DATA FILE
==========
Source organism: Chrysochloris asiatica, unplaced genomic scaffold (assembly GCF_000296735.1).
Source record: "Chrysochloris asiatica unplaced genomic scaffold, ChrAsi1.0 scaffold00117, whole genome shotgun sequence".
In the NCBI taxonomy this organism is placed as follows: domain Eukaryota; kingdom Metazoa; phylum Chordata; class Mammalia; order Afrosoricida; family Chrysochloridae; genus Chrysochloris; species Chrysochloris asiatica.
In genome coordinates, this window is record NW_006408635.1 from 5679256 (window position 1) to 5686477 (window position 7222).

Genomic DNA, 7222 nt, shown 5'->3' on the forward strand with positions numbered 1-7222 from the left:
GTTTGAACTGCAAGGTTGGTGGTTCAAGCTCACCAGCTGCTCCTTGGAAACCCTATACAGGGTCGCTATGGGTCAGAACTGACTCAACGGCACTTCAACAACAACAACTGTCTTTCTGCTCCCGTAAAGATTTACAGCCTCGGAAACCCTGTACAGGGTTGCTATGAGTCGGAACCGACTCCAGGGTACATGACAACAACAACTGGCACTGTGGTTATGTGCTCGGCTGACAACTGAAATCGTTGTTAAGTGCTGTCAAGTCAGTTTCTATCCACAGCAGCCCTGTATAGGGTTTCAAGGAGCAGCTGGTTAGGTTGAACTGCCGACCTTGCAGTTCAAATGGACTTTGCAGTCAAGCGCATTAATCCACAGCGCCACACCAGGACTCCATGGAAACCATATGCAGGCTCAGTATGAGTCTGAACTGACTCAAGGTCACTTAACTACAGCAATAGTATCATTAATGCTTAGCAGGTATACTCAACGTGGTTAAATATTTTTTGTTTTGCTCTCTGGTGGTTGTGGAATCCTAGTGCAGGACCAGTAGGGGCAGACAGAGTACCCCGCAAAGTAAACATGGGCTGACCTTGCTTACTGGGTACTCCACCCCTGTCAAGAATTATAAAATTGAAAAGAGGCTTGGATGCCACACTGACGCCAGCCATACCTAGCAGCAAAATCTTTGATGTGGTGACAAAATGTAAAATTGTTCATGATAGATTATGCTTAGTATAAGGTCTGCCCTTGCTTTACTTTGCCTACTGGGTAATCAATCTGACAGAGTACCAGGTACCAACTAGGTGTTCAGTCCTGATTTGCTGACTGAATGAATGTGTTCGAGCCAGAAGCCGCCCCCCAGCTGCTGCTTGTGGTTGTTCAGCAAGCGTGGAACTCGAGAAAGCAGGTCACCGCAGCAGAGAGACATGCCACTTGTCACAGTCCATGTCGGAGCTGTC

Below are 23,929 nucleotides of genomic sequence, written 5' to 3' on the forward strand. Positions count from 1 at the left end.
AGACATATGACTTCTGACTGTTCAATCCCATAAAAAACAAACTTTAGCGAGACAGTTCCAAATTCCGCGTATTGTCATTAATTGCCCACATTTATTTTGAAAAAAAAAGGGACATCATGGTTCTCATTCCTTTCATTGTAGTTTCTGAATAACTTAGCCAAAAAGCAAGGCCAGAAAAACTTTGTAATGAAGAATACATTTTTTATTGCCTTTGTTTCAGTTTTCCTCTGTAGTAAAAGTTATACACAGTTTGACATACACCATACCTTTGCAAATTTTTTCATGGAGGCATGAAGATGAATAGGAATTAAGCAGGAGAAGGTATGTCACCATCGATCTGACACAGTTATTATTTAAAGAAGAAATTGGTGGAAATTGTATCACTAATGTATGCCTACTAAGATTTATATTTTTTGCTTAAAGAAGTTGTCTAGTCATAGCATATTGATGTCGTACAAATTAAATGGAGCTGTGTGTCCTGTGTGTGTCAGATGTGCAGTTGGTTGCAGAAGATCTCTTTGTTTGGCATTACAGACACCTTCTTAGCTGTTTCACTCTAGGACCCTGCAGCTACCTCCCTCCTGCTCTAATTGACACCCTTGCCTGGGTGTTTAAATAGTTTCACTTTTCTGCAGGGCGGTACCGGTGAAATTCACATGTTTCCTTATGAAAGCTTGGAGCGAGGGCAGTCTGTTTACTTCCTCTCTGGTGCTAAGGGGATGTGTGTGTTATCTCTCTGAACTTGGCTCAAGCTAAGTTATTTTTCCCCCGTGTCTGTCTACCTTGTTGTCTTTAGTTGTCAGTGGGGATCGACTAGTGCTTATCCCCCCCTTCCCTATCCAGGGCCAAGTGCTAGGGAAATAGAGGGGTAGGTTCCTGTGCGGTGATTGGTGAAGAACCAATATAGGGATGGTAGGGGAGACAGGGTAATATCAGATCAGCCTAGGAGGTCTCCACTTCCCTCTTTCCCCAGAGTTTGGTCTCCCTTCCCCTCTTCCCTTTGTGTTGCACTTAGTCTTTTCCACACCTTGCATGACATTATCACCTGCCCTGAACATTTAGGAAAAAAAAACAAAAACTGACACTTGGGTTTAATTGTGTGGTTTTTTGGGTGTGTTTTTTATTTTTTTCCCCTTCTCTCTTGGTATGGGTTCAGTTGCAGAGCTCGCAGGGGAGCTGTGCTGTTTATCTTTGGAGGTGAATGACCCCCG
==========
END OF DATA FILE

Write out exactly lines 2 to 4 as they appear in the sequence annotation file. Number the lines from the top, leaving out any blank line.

Source record: "Chrysochloris asiatica unplaced genomic scaffold, ChrAsi1.0 scaffold00117, whole genome shotgun sequence".
In the NCBI taxonomy this organism is placed as follows: domain Eukaryota; kingdom Metazoa; phylum Chordata; class Mammalia; order Afrosoricida; family Chrysochloridae; genus Chrysochloris; species Chrysochloris asiatica.
In genome coordinates, this window is record NW_006408635.1 from 5679256 (window position 1) to 5686477 (window position 7222).